The argument FOR intensity in early intervention is an international consensus about the fact that any early intervention for children with significant disabilities (not specific to EBI at all) ought to be intensive. The assumption is that a higher “dose” will lead to more cumulative learning and so better outcomes overall.
Coming back to the UK again, a further reason for arguing for EBI and not EIBI is that 40 hours per week is completely unrealistic. The more we push for this, and it clearly cannot be afforded now or probably ever, the more that the wider population of children with significant disabilities will lose out to the small number of children who are able to access this sort of intensive intervention.
Quality delivery by experts
It is not the case that just anyone can deliver high quality and effective EBI. All of the existing research evaluation studies (including all of the “treatments” I claimed are EBI –PRT, ESDM etc etc.), tested treatments/interventions delivered by highly trained and supervised individuals. A couple of hours of training generally in “ABA” or an eclectic mishmash of approaches is not the same as what has been delivered in research studies and evaluated as evidence-based.
In the UK, hundreds of students have now graduated from post-graduate University courses that teach the theory and practice of ABA. Universities delivering, or who have delivered, these courses include: Bangor, Swansea, Cardiff, Kent (Tizard Centre), South Wales, Queens University Belfast, and Ulster. Of course, individual practitioners need additional training in particular intervention approaches (like EBI) and to understand the context in which they will be working. They also need ongoing supervision (just like any health, social care, or education professional in the UK). However, the point is that trusted and respected UK higher education institutions already have training courses that can support the experts who will design and deliver EBI services. More training courses, run by these experts, are also probably needed in the UK for staff of various kinds who will do most of the hands-on delivery of EBI (e.g., early years staff, teaching assistants).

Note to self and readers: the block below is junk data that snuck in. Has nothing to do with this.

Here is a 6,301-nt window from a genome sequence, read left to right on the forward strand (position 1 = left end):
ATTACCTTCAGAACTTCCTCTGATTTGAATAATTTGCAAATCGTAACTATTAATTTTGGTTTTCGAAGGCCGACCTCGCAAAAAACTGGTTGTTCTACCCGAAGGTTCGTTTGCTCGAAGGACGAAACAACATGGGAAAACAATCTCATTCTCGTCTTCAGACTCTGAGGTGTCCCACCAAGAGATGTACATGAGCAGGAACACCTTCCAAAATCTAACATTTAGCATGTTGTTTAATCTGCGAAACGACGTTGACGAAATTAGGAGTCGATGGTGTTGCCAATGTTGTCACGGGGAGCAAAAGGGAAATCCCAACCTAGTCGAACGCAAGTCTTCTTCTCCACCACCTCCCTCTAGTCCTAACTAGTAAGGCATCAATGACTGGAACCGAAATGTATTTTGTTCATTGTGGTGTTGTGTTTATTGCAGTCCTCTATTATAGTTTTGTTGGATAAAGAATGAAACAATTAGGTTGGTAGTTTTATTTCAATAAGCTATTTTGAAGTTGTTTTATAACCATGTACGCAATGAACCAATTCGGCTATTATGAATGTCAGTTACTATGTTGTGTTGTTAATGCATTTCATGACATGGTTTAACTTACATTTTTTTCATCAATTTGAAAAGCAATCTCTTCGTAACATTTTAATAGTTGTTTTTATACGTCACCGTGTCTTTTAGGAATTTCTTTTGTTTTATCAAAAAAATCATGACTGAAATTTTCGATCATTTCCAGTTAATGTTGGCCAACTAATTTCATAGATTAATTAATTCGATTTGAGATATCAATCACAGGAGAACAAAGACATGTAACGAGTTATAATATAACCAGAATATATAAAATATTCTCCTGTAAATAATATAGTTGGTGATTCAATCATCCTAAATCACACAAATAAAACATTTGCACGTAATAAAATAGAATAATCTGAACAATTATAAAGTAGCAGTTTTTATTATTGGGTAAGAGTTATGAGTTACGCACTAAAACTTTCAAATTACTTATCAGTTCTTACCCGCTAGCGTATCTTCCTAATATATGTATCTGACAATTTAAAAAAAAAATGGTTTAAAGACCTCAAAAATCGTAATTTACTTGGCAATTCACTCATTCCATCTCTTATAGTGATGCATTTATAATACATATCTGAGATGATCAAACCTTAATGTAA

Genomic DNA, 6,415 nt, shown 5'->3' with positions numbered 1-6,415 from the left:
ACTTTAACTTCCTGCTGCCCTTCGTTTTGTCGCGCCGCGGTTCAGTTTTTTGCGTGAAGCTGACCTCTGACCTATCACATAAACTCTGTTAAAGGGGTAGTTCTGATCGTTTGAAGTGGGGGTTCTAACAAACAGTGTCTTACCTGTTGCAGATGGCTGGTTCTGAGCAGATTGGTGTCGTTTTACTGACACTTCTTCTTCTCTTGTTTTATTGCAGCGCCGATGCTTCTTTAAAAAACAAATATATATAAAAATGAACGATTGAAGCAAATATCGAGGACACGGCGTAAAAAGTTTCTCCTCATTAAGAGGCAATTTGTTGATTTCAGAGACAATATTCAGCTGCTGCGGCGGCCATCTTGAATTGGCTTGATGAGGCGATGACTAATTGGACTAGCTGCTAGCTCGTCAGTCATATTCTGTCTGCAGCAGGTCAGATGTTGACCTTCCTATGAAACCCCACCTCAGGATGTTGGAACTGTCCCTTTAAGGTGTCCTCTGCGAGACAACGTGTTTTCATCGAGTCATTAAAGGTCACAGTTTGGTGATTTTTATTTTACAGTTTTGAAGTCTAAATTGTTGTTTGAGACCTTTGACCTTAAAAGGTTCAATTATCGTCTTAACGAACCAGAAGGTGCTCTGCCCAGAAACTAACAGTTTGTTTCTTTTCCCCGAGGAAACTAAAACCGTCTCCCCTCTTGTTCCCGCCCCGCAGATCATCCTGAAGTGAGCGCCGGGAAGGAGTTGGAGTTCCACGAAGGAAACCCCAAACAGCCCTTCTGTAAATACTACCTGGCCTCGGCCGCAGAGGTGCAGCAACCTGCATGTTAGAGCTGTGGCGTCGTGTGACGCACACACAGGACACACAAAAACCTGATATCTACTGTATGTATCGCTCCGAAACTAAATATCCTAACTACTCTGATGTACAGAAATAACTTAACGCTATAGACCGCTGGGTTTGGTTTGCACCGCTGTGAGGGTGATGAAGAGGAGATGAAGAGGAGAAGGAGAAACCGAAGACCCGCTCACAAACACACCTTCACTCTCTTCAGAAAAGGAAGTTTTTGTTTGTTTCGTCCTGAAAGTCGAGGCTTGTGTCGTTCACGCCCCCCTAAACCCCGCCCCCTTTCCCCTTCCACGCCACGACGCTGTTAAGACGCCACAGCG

EBI can be delivered effectively by specially trained and supervised professionals. UK state funded Universities can be trusted to help with this task of workforce training and development.
EBI for every child with significant disabilities in the UK
Here’s where we return to the ABA4All campaign. A central pillar of ABA4All’s work is parent choice. Even if you do not believe that EBI works better than other approaches typically available to children with autism and with other disabilities, it is a respected evidence-based approach delivered by well-trained professionals in the UK. There is every reason to offer parents EBI, or to make sure they are able to choose EBI for their child and family. Not everyone will want to choose EBI and that’s fine. At the moment though, ABA4All argue that parents and children are explicitly denied EBI. I agree.
ABA4All also campaign on the basis that what I’m calling EBI should be a choice that is available universally in the UK, so for all children who may need this boost early in life. Again, I agree. I think this does have some implications. The main one is that 40 hours per week is not going to be the answer when it comes to universal choice/provision. In any case, the key argument I make above is for quality and not necessarily quantity. So, what might be affordable – what existing funding mechanisms might be extended to open up the choice for parents of being able to have EBI for their child? How can we make sure that enough people are trained, properly supervised, and properly quality-assured to make this happen? The fact that universal availability is a challenge – to scale-up from the current provision across the UK – is not a reason to do nothing.
I also suggest that we must campaign outside of the autism box. Yes, children with autism can benefit from EBI, we have plenty of data to show that, and many parents want EBI for their young children with autism. However, there is nothing really autism-special about EBI. With only very minor changes, the model works very well for children with intellectual/learning disabilities. All of those children and their parents need the choice of EBI to maximise their early life chances.
Parental choice and the relevance of behavioural methods for teaching skills to children with significant disabilities also extend beyond early intervention. Older children desperately need skilled behavioural practitioners supporting them at home, and in mainstream and special education settings. Let’s not forget these children and their families. It is important to start somewhere though, and I think I have to agree that winning a battle about EBI may be the best way to establish a beachhead.